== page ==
The pathophysiology of a SARS-CoV-2 infection is triggered when the virus first enters the nasal respiratory tract’s epithelial cells. In these nasal cells, the virus multiplies and starts to infect the lower respiratory areas using the angiotensin-converting enzyme receptor 2 (ACE2). In summary, the nasal epithelial cells serve for the virions to replicate using the RNA genome. Before large replications, these virions are released to infect even lower areas of the respiratory tract, reaching the alveolar zone of the lungs. COVID-19 is considered a multi-organ disease due to the presence of ACE2 receptors in many organs beyond the respiratory epithelium: the brain, kidney, pancreas, cardiovascular endothelium, liver, and bowel are all sites of the human body that exhibit ACE2 receptors. Pulmonary involvement is the center of coronavirus disease. The virus enters the pulmonary alveolar cells via endocytosis by binding the S protein to the ACE2 receptor, which includes the activation of the S protein by the type 2 transmembrane serine protease (TMPRSS2) and the cleavage of the ACE2 receptor. In the interior of the pulmonary cells, the virions release the RNA genome and start replicating. This multiplication is responsible for forming many new virions, which are liberated and infect new cells. In the meantime, immune cells start an inflammatory response against the presence of SARS-CoV-2 in the lungs. Lymphocytes, monocytes, macrophages, and neutrophils enhance cytokine release, which causes acute injuries to the pulmonary organs.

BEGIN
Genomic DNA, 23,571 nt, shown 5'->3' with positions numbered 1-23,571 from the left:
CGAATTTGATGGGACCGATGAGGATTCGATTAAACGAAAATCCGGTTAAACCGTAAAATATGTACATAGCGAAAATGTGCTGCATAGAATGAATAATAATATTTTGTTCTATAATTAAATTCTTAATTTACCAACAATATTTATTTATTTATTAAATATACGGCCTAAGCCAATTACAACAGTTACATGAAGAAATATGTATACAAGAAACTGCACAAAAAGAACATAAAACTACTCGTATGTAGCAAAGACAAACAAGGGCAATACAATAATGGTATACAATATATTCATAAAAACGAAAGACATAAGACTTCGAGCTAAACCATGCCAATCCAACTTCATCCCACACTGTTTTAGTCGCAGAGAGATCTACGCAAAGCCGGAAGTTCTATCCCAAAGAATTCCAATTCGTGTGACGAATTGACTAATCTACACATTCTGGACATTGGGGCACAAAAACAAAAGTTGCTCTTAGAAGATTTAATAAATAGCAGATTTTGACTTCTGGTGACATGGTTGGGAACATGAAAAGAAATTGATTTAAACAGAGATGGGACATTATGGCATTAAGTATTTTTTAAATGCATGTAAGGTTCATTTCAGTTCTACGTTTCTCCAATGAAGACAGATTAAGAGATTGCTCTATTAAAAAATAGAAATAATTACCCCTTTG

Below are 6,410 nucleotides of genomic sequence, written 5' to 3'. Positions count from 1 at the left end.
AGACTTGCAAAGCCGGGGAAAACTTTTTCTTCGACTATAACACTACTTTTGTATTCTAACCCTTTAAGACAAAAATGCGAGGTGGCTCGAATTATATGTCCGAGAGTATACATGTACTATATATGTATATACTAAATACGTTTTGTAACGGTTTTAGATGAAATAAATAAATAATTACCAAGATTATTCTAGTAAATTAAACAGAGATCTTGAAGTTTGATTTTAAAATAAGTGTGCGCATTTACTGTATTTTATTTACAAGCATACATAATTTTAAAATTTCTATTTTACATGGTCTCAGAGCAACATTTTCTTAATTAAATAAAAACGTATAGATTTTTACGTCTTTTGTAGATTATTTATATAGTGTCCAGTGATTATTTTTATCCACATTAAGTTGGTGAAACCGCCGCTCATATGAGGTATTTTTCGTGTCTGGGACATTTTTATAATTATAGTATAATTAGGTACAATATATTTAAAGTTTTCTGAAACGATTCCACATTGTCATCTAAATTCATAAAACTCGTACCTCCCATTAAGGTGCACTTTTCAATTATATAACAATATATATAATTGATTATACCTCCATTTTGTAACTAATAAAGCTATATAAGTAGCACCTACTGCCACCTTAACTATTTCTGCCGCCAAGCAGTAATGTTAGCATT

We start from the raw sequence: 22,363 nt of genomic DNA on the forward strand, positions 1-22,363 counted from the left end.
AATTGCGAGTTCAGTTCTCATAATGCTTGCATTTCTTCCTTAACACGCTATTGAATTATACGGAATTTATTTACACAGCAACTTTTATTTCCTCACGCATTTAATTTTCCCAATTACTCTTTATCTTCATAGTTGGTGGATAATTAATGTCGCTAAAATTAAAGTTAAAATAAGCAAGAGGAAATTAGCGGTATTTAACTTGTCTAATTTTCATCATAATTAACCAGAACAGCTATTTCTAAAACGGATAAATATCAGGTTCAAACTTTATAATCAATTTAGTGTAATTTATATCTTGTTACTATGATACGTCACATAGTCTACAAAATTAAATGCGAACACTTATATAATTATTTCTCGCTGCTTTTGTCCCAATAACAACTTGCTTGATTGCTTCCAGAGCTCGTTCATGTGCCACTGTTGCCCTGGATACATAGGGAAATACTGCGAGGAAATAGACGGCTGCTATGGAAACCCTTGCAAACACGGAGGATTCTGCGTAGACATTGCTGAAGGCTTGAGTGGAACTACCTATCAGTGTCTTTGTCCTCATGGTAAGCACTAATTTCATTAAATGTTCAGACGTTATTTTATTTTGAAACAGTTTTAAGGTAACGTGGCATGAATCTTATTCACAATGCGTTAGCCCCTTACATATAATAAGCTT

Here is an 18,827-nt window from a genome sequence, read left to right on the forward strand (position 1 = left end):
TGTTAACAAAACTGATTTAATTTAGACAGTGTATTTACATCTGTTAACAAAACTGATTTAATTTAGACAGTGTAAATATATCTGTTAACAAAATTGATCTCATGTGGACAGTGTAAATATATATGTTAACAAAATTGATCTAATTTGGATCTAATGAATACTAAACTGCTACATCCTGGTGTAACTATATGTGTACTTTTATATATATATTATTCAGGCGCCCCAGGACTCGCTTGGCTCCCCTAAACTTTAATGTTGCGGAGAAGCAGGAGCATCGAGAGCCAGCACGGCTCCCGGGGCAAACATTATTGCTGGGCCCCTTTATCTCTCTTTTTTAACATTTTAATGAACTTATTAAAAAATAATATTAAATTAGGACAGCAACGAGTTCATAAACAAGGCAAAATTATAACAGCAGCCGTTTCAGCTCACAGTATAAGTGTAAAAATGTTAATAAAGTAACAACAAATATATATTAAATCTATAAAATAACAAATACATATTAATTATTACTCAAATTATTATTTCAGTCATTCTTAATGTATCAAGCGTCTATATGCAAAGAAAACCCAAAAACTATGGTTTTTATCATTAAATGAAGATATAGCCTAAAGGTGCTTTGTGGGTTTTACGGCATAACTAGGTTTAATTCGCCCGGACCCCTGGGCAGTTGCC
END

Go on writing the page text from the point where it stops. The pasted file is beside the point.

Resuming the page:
In summary, the vasculature of the lungs becomes very porous. Combined with the inflammatory response, the vasculature changes lead to pulmonary edema, pulmonary ischemia, activation of intravascular coagulation, respiratory failure (hypoxia), and progressive lung damage. Hyaline membrane formation is observed, and the pulmonary findings can be characteristic of the early-phase acute respiratory distress syndrome. In inflammation, oxidative stress or redox imbalance can also be associated with the severe acute respiratory disease caused by SARS-CoV-2. Oxidative phenomena are highly associated with inflammatory ambiances. The presence of reactive oxygen species and the decreased activities of antioxidant mechanisms are essential for viral replications [1][2][3][5].